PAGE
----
The last four digits of a credit card number were printed below the total. He grabbed his phone and called up his banking app. He and Edie had separate accounts, but he knew her access code, just as she knew his. His hands were shaking as he punched in the number then waited while the phone considered his request.
Finally the screen filled with data. He scrolled through until he found last Wednesday’s transactions. His hand tightened on the phone when he found a payment to The Annandale Motel for $187.50.
Not a mistake, then.
Edie was having an affair.
He felt... He didn’t know how he felt. Angry. Shocked. Disgusted. Hurt. And that was just the tip of the iceberg.
He bowed his head, trying to think. Trying to get past the tight, hot feeling in his chest.
They’d been married six years. Their relationship wasn’t perfect, but this was real life, not some fairytale. Marriage was tough, and he’d signed up for the long haul because he loved Edie and because he wanted to grow old with her.
And she’d cheated on him. She’d gone to some sleazy motel and slept with some other man and then come home and lied to him.
He started the car and started driving. He knew exactly where Edie was - teaching voice to a bunch of over-privileged kids on the North Shore. Battling his way through peak hour traffic, he focussed on getting to her. He needed to talk to her. Beyond that... He had no idea.
His phone rang as he was taking the exit from the freeway and heading into Cremorne. Caller ID told him it was Rex, his business partner.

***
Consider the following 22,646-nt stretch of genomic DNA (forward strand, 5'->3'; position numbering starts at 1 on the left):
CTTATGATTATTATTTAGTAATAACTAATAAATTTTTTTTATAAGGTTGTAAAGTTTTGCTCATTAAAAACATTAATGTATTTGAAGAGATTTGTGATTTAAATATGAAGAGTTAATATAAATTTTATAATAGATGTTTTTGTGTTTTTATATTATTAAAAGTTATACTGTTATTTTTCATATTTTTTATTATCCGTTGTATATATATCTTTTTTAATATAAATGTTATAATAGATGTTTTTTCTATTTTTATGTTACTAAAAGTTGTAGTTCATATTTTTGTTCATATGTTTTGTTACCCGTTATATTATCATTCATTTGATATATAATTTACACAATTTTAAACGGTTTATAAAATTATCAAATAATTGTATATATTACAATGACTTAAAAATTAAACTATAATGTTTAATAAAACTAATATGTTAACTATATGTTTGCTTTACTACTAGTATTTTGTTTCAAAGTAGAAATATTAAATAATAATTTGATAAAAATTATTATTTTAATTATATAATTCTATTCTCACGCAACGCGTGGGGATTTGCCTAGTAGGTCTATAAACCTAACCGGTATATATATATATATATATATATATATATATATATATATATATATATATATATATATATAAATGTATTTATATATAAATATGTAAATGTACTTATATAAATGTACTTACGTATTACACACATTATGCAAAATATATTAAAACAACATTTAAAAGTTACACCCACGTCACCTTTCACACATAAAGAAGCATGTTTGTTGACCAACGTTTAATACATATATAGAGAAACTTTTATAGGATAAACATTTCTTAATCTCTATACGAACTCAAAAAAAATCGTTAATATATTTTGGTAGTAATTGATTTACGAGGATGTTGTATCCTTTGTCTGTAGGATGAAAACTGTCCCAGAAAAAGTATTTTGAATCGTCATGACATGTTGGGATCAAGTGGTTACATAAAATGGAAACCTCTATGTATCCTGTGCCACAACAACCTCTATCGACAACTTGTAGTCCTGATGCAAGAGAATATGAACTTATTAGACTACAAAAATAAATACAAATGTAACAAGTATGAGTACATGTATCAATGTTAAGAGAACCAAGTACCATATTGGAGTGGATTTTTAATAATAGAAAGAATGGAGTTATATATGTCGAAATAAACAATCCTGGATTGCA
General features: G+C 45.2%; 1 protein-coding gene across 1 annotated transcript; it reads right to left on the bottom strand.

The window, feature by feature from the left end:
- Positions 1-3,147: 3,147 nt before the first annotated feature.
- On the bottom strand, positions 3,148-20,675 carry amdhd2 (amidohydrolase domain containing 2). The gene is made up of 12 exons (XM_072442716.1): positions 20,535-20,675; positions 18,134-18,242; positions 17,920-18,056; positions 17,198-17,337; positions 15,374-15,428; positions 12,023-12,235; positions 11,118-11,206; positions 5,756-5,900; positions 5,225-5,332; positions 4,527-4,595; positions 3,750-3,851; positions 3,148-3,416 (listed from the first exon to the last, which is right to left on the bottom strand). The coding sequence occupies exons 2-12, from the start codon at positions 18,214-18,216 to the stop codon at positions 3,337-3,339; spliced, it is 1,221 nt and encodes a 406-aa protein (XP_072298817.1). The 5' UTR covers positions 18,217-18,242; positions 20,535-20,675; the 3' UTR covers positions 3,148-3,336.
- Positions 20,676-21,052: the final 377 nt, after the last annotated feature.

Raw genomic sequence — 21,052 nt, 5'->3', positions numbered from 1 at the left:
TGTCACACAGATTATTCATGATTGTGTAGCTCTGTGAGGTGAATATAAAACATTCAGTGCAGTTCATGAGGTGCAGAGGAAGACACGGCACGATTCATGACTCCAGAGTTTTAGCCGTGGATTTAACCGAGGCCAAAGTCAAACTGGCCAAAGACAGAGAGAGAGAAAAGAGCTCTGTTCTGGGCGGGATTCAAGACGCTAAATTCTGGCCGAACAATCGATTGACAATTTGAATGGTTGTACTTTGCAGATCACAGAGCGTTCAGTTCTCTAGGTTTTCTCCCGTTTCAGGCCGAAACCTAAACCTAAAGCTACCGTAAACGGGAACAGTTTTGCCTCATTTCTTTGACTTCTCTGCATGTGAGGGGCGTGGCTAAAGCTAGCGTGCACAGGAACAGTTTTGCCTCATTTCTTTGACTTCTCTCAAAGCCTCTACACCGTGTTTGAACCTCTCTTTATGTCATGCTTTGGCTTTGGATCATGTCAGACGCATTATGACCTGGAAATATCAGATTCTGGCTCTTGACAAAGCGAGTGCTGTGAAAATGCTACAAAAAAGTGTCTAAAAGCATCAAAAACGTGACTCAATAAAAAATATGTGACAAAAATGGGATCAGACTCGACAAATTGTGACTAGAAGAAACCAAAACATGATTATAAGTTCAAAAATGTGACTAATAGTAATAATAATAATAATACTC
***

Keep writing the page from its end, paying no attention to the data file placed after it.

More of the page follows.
“Where are you?” Rex said the moment he took the call.
“I’m not going to make the session,” Oliver said.
Someone cut in front of him and he leaned on the horn, a surge of fury rocketing through him. He wanted to put his foot to the floor, wanted to blast past all this traffic so that he could be there, standing in front of Edie, looking into her face. So he could know for sure if this nightmare was real or some kind of messed up misunderstanding.
“What do you mean you’re not going to make it? You’re the one who roped these guys in, Ollie.”
“I think Edie’s having an affair.” The words were thick in his throat, so thick he didn’t know how he got them out.
“I found a receipt in the car, just now. I’m going to talk to her.”
Rex swore. “Mate...Do you think that’s a good idea?”
Oliver laughed. “There’s nothing else I can do.”
He had to know. Now.
“Okay. I’ll cover for you. Somehow.”
“I’ll make it up to you.”
“Don’t worry about it. And... Look after yourself, okay? Call me when you know more.”
Oliver tossed the phone onto the passenger seat and concentrated on driving. Twenty minutes later he pulled into the parking lot at Cremorne School for Girls. He could see his wagon, parked amongst the other cars. He parked the Mini and got out of the car. His legs felt strange as he made his way into the school, as though they belonged to someone else.
It was easy enough to find the music wing, and once he was inside the building he simply zig-zagged from one side of the corridor to the other, looking through the window in each door, searching for Edie’s familiar dark head.
He found her half way along the corridor, dread thudding in his gut like a bass drum as he recognised her through the door.